Ford has completed a limited trial with a series of collaborative robots, or co-bots, at its factory in Cologne, Germany.
These new co-bots straddle the line between the large, mainly autonomous, machines that are a standard part of modern car factories, and the smaller hand-held power tools used by workers.
Measuring around a metre tall, the co-bots used briefly by Ford were developed over a period of two years by German firm Kuka Roboter. They resemble human arms, and can be programmed to assist with any number of tasks.
In the Cologne factory, they were setup to assist line workers install shock absorbers into new Fiestas. During the trial, the collaborative robots lifted the shock absorber into the correct position within the wheel arch.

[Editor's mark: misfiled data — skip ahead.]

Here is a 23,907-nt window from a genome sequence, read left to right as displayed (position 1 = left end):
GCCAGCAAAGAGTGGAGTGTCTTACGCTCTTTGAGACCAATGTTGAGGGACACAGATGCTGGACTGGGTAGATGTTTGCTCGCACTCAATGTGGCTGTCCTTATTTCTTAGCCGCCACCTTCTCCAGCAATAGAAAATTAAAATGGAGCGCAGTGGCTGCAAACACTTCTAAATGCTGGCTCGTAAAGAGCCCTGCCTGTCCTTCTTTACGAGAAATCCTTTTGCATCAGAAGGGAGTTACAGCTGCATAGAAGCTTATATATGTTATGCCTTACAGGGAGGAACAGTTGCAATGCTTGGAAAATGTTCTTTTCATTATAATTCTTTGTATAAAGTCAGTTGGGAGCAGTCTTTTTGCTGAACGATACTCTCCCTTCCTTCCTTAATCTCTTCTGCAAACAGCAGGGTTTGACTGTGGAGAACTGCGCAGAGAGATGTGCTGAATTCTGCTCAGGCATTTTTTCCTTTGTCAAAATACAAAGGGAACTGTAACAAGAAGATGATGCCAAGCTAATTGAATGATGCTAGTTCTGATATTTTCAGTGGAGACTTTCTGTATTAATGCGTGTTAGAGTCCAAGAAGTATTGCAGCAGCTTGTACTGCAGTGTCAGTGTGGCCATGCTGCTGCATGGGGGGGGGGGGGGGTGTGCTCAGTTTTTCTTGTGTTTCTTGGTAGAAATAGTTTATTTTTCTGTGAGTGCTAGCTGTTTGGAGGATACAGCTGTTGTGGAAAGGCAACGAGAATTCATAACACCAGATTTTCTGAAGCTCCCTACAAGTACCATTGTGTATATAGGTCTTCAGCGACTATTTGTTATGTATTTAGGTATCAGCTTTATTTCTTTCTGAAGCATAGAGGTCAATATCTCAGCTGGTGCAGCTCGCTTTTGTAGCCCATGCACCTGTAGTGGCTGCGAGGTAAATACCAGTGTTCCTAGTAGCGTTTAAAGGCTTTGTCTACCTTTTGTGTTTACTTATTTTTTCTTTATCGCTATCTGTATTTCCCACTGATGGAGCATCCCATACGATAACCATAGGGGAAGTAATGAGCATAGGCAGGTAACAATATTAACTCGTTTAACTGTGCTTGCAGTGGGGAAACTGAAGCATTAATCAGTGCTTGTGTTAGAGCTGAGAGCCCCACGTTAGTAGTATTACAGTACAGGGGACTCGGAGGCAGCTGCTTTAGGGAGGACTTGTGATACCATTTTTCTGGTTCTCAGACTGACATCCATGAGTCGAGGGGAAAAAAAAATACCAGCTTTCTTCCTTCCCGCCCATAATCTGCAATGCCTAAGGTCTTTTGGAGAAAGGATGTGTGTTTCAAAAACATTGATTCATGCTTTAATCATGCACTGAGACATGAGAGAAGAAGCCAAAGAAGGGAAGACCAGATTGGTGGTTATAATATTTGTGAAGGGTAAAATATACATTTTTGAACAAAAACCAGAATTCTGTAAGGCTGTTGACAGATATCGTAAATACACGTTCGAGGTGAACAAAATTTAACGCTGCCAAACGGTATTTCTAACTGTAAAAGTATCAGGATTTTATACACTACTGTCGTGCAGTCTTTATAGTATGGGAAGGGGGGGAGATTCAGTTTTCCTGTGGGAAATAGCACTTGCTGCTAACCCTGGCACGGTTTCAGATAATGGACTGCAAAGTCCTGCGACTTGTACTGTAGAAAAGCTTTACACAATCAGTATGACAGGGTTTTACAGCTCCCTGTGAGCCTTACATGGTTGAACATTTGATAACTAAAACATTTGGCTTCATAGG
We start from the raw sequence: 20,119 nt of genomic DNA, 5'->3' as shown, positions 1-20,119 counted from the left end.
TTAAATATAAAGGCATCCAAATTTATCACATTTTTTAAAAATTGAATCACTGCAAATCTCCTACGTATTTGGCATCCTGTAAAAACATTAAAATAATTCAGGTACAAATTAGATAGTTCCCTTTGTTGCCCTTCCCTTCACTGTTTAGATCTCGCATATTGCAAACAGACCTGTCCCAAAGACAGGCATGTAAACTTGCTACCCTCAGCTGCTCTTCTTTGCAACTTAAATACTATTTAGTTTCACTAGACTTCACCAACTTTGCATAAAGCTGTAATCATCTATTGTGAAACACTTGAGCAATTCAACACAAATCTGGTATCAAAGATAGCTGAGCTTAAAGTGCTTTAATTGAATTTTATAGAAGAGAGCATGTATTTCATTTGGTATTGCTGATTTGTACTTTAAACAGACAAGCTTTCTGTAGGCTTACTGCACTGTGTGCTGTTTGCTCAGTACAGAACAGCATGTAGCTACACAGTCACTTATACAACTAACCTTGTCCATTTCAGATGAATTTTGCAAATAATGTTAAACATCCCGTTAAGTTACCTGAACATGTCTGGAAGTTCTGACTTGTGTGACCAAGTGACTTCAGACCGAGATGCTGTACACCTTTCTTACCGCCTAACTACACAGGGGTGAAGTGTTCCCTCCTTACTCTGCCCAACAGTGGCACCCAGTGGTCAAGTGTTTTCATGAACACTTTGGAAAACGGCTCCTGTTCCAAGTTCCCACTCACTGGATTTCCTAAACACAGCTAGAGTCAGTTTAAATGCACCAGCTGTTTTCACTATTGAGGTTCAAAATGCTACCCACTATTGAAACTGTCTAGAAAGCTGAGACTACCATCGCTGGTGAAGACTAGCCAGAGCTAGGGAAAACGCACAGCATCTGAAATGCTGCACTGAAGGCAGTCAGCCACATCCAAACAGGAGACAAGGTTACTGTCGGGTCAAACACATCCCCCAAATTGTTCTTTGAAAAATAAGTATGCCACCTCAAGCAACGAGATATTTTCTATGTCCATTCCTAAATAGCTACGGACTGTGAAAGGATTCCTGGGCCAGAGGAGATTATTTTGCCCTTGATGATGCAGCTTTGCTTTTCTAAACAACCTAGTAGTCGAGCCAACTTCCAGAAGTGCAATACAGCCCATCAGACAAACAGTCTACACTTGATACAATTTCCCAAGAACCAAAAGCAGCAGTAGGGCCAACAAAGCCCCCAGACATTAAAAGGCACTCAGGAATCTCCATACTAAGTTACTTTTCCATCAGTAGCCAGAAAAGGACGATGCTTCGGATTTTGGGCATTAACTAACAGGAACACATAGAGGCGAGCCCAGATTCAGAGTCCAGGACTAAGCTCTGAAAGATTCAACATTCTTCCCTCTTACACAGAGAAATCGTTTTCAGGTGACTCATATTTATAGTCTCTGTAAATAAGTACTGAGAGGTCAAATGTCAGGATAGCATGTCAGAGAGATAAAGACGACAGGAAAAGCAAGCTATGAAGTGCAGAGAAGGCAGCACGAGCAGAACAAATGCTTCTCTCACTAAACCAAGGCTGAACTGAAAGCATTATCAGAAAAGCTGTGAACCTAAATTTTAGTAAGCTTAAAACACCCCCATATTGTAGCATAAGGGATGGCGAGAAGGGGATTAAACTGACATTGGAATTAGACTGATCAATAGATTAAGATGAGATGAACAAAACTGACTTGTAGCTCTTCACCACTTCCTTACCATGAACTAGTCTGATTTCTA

All the worker has to do is verify that everything's in the right spot, before pressing a button to finish the installation process.
According to Ngali Bongongo, a production line worker at the Cologne facility: "Working overhead with heavy air-powered tools is a tough job that requires strength, stamina, and accuracy. The robot is a real help."
The Kuka robots used by Ford incorporate sensors that can detect the presence of people nearby and, just as importantly, stop itself if a human body part is in its way.
Ford says that it is "reviewing further use of collaborative robots", although the company has yet to state if more trials are on the horizon or provide a timeline for when co-bots might become a permanent fixture at its factories.
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